The Communication Stream of Conspiracy Commerce refers to the mode of communication employed by the right wing to convey their fringe stories into legitimate subjects of coverage by the mainstream media. This is how the stream works. Well funded right wing think tanks and individuals underwrite conservative newsletters and newspapers such as the Western Journalism Center, the American Spectator and the Pittsburgh Tribune Review. Next, the stories are re-printed on the internet where they are bounced all over the world. From the internet, the stories are bounced into the mainstream media through one of two ways: 1) The story will be picked up by the British tabloids and covered as a major story, from which the American right-of-center mainstream media (i.e. the Wall Street Journal, Washington Times and New York Post) will then pick the story up; or 2) The story will be bounced directly from the internet to the right-of-center mainstream American media. After the mainstream right-of-center media covers the story, Congressional committees will look into the story. After Congress looks into the story, the story now has the legitimacy to be covered by the remainder of the American mainstream press as a "real" story.
Chief among the White House's frustrations was conservative reaction to the death of Vince Foster, the president's former chief of staff. Right-wing outlets alleged that the Clintons had murdered Foster (or hired someone to do it) and covered it up as a suicide. According to the report:
The controversy surrounding the death of Vince Foster has been, in large part, the product of a well-financed right-wing conspiracy industry operation. The "Wizard of Oz" figure orchestrating the machinations of the conspiracy industry is a little-known recluse, Richard Mellon Scaife. Scaife uses his $800 million dollar inherited Mellon fortune to underwrite the Foster conspiracy industry. Scaife promotes the industry through his ownership of a small Pittsburgh newspaper, the Tribune-Review. Scaife's paper, under the direction of reporter Chris Ruddy, continually publishes stories regarding Foster's death. The stories are then reprinted in major newspapers all over the country in the form of paid advertisements. The Western Journalism Center (WJC), a non-profit conservative think tank, places the ads in these newspapers. The WJC receives much of its financial backing from Scaife.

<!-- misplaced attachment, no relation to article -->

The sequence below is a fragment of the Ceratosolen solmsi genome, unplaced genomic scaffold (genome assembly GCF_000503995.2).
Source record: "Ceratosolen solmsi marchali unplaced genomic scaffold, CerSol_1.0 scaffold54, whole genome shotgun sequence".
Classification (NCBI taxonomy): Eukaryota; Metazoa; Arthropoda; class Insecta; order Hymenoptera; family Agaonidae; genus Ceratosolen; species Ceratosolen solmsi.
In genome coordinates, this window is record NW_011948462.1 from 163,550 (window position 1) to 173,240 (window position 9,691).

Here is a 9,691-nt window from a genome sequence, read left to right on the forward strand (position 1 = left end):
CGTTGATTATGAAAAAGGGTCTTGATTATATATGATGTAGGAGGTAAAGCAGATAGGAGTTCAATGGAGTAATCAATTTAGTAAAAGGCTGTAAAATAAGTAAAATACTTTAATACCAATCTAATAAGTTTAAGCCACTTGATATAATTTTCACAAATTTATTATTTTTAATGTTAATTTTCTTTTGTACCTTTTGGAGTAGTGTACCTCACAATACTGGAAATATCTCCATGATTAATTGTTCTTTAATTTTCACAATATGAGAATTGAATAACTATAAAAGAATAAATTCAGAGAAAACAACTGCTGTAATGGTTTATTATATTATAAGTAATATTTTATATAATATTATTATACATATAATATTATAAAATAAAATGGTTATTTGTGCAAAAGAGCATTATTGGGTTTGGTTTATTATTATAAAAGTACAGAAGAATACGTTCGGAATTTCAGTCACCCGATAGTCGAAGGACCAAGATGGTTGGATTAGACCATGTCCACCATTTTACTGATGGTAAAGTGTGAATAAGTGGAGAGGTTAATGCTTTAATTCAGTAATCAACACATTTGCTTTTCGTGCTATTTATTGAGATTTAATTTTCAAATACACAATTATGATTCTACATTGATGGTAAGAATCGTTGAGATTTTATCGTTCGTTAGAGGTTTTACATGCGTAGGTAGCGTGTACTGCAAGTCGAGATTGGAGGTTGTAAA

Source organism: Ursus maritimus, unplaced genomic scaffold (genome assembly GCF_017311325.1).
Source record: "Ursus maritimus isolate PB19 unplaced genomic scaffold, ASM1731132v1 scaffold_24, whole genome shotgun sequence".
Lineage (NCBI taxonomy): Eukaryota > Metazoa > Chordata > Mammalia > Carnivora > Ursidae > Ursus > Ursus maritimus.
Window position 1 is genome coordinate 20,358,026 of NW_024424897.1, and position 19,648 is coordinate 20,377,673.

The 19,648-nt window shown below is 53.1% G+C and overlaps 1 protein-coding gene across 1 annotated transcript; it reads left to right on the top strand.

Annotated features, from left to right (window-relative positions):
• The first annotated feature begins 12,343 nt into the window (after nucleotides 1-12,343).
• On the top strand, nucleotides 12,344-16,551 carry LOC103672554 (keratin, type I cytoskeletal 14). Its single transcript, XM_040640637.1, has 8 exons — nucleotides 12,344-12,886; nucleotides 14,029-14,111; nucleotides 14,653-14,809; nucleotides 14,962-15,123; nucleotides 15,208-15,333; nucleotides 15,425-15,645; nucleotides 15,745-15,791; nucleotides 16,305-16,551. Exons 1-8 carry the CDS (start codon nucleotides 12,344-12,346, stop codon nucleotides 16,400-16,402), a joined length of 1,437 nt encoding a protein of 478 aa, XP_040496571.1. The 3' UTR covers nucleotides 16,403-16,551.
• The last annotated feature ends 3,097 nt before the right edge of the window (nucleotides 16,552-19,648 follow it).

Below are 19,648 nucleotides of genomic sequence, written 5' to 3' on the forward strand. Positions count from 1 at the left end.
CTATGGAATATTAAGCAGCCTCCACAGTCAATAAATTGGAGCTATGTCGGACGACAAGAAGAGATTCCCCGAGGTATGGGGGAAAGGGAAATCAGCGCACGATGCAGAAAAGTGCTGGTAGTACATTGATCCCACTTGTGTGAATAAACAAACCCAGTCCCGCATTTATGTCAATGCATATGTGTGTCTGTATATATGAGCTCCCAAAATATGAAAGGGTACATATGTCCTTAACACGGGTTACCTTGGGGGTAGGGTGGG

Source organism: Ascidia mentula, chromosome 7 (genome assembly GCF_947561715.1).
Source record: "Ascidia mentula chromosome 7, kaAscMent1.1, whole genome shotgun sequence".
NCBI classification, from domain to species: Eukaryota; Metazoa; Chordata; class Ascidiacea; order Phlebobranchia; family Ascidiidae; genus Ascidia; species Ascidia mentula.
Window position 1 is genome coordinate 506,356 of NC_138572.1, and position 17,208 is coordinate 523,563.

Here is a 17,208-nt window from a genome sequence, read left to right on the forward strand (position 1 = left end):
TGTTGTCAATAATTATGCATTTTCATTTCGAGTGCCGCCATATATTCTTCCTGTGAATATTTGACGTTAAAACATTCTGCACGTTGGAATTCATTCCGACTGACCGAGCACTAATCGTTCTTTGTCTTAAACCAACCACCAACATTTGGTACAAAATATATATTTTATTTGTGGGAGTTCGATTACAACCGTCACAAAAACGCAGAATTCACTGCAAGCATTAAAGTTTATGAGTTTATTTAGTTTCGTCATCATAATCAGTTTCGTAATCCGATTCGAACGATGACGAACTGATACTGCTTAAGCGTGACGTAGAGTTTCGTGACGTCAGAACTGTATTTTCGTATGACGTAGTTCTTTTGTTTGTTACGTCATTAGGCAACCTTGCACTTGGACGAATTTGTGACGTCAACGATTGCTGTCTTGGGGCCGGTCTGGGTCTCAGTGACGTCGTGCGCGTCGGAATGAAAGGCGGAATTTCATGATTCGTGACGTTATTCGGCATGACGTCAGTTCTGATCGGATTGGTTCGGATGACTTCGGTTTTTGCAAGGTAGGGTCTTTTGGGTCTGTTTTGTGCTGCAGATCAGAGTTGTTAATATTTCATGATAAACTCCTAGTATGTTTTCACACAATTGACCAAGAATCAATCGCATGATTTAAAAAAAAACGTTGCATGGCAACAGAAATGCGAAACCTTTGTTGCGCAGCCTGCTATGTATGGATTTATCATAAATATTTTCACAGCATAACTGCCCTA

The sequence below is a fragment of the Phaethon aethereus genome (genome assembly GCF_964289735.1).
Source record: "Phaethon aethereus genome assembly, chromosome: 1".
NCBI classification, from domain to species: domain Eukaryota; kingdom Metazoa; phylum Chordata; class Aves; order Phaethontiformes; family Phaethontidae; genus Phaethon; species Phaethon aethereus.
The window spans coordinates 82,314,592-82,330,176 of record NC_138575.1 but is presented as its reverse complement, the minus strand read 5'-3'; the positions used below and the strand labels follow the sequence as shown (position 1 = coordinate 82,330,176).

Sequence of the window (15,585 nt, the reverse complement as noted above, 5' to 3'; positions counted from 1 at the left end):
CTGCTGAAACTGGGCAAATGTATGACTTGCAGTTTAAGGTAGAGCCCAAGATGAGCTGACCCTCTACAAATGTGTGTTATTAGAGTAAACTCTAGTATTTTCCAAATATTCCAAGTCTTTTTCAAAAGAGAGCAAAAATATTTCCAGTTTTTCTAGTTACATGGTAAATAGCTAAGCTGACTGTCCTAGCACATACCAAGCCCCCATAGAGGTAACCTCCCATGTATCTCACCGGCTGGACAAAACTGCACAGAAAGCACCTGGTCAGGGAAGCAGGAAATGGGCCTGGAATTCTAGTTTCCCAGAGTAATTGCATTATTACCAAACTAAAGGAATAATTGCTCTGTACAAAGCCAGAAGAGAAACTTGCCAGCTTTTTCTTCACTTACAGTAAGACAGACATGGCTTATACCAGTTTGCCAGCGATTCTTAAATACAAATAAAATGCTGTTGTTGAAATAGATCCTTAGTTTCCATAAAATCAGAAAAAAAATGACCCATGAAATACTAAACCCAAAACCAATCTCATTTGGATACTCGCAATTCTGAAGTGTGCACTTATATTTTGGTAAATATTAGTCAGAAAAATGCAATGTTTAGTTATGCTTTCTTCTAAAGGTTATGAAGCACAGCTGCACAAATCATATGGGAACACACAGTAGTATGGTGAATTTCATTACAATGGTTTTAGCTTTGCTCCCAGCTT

(Ruddy went on to found Newsmax, a conservative media outlet now promoting the theory that Chelsea Clinton decided to have a baby in order to help her mother's 2016 presidential bid.)
Nebraska state Sen. Beau McCoy (R), who is campaigning for governor by driving around the state in a white pickup truck with a ladder rack, wants GOP primary voters to know that he'll push back against President Barack Obama's administration. In an ad that hit Nebraska airwaves this week, McCoy confronts an Obama bobblehead doll mounted on a fence post—and knocks it to the ground with a swift backhand. "More Obamacare in Nebraska? That's the last thing we need," he says before smacking the bobblehead.
Then he rides off on his steed.
McCoy is a serious underdog in the race to succeed GOP Gov. Dave Heineman. He grabbed just 4.7 percent in a February survey of the field by Harper Polling, well behind attorney general Jon Bruning and former Ameritrade COO Pete Ricketts, the son of big-time Republican super-PAC donor Joe Ricketts.
I met Jeb Bush's biggest nightmare during a breakout session at March's Conservative Political Action Conference held outside of DC. In a side room, Phyllis Schlafly, the octogenarian den mother of the religious right, was explaining why attendees should be afraid of a set of national educational standards, little noticed by the national political press, called Common Core. The standards are arguably Bush's biggest political legacy. They are also the source of a rising tide of activism on the political right. One after another, conservative activists in the standing-room-only audience stood up to express their alarm. "If you are a white male boy—God forbid you're Jewish!—you're being targeted and it's very scary," fretted a woman from Texas. "Very scary."